Jordan Reported Planning Protest to UNESCO over Scroll Sale to Israel
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Jordan Reported Planning Protest to UNESCO over Scroll Sale to Israel

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The Times reported from Paris today that Jordan was disputing Israel’s claim to the Temple Scroll, the longest Dead Sea scroll yet discovered, and will contest it at the September session of UNESCO in Paris. The scroll was purchased by Israel from a Jordanian antiquities dealer in East Jerusalem known as Kando, after protracted negotiations. The price was not disclosed but the Wolfson Foundation in London contributed more than $80,000 toward the purchase and the scroll will eventually be known as the Wolfson Scroll, the Times reported. According to the paper. Western scholars have been trying for years to get the dealer to sell the scroll for which he reportedly asked nearly $250,000.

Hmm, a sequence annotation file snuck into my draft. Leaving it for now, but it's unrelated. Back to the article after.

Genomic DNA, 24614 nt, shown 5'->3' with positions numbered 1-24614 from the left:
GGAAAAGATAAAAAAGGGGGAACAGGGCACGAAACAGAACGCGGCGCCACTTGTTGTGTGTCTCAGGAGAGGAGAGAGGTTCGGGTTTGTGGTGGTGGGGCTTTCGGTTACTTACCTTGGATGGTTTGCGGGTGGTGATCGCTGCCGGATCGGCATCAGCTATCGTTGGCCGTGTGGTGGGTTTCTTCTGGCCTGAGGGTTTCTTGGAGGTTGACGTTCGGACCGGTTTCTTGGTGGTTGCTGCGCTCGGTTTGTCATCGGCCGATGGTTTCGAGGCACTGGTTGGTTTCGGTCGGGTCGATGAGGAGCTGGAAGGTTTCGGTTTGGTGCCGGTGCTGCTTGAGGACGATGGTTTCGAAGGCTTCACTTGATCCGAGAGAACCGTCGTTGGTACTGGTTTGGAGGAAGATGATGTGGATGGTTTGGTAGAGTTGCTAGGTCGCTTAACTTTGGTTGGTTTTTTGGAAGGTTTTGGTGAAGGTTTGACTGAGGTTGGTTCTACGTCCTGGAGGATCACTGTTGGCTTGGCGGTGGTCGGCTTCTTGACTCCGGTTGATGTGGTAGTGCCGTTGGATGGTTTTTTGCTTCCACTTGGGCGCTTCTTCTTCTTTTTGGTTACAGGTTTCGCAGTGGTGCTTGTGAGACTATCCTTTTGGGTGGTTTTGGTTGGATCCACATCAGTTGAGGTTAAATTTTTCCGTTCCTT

The Jordanian Government has declared the Israeli purchase invalid. The Amman authorities say that under the 1954 Hague Convention for the protection of cultural property in occupied territories, the scroll could not be sold. Prof. Yigal Yadin, the Hebrew University archaeologist, said the Temple Scroll deteriorated so much while in Kando’s hands that parts of it looked like “melted chocolate.”

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